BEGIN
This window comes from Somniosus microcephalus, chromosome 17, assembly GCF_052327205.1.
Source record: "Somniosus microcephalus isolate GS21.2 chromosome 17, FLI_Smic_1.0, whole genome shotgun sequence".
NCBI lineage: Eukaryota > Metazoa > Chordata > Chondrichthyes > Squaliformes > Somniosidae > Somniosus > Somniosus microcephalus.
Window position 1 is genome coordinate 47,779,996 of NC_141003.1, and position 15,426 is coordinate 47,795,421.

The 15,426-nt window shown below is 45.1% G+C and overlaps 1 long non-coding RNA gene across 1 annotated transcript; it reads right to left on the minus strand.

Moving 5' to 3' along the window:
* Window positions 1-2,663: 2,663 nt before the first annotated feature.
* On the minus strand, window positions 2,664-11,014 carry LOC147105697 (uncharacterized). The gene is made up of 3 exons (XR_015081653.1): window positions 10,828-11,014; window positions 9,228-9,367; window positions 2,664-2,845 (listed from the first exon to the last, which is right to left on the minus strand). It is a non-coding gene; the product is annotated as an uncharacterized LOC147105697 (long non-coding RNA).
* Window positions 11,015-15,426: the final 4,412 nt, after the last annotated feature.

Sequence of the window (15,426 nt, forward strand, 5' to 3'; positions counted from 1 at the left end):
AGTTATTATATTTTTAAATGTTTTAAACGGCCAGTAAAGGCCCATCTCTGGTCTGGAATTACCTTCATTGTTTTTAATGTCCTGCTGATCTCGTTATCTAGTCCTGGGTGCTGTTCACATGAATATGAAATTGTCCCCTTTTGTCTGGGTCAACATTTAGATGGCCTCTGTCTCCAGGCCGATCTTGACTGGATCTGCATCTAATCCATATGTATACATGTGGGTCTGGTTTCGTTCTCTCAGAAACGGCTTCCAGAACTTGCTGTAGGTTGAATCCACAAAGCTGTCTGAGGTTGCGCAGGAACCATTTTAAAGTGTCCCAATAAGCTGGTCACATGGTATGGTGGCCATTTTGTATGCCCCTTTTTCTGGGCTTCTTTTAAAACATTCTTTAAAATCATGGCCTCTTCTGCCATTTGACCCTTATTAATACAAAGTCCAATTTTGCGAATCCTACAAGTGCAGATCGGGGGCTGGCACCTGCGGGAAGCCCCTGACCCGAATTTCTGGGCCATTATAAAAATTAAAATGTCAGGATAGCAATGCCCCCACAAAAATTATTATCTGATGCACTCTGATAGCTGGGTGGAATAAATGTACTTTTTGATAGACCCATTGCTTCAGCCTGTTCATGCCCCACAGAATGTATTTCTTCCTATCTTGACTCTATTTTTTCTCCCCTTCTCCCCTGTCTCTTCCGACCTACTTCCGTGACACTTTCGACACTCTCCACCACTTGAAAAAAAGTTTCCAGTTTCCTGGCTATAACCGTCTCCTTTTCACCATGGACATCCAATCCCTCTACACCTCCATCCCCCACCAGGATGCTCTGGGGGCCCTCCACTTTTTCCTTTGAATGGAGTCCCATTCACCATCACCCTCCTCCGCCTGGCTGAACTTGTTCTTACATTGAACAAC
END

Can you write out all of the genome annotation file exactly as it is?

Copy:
This window comes from Somniosus microcephalus, chromosome 17, assembly GCF_052327205.1.
Source record: "Somniosus microcephalus isolate GS21.2 chromosome 17, FLI_Smic_1.0, whole genome shotgun sequence".
NCBI lineage: Eukaryota > Metazoa > Chordata > Chondrichthyes > Squaliformes > Somniosidae > Somniosus > Somniosus microcephalus.
Window position 1 is genome coordinate 47,779,996 of NC_141003.1, and position 15,426 is coordinate 47,795,421.

The 15,426-nt window shown below is 45.1% G+C and overlaps 1 long non-coding RNA gene across 1 annotated transcript; it reads right to left on the minus strand.

Moving 5' to 3' along the window:
* Window positions 1-2,663: 2,663 nt before the first annotated feature.
* On the minus strand, window positions 2,664-11,014 carry LOC147105697 (uncharacterized). The gene is made up of 3 exons (XR_015081653.1): window positions 10,828-11,014; window positions 9,228-9,367; window positions 2,664-2,845 (listed from the first exon to the last, which is right to left on the minus strand). It is a non-coding gene; the product is annotated as an uncharacterized LOC147105697 (long non-coding RNA).
* Window positions 11,015-15,426: the final 4,412 nt, after the last annotated feature.

Sequence of the window (15,426 nt, forward strand, 5' to 3'; positions counted from 1 at the left end):
AGTTATTATATTTTTAAATGTTTTAAACGGCCAGTAAAGGCCCATCTCTGGTCTGGAATTACCTTCATTGTTTTTAATGTCCTGCTGATCTCGTTATCTAGTCCTGGGTGCTGTTCACATGAATATGAAATTGTCCCCTTTTGTCTGGGTCAACATTTAGATGGCCTCTGTCTCCAGGCCGATCTTGACTGGATCTGCATCTAATCCATATGTATACATGTGGGTCTGGTTTCGTTCTCTCAGAAACGGCTTCCAGAACTTGCTGTAGGTTGAATCCACAAAGCTGTCTGAGGTTGCGCAGGAACCATTTTAAAGTGTCCCAATAAGCTGGTCACATGGTATGGTGGCCATTTTGTATGCCCCTTTTTCTGGGCTTCTTTTAAAACATTCTTTAAAATCATGGCCTCTTCTGCCATTTGACCCTTATTAATACAAAGTCCAATTTTGCGAATCCTACAAGTGCAGATCGGGGGCTGGCACCTGCGGGAAGCCCCTGACCCGAATTTCTGGGCCATTATAAAAATTAAAATGTCAGGATAGCAATGCCCCCACAAAAATTATTATCTGATGCACTCTGATAGCTGGGTGGAATAAATGTACTTTTTGATAGACCCATTGCTTCAGCCTGTTCATGCCCCACAGAATGTATTTCTTCCTATCTTGACTCTATTTTTTCTCCCCTTCTCCCCTGTCTCTTCCGACCTACTTCCGTGACACTTTCGACACTCTCCACCACTTGAAAAAAAGTTTCCAGTTTCCTGGCTATAACCGTCTCCTTTTCACCATGGACATCCAATCCCTCTACACCTCCATCCCCCACCAGGATGCTCTGGGGGCCCTCCACTTTTTCCTTTGAATGGAGTCCCATTCACCATCACCCTCCTCCGCCTGGCTGAACTTGTTCTTACATTGAACAAC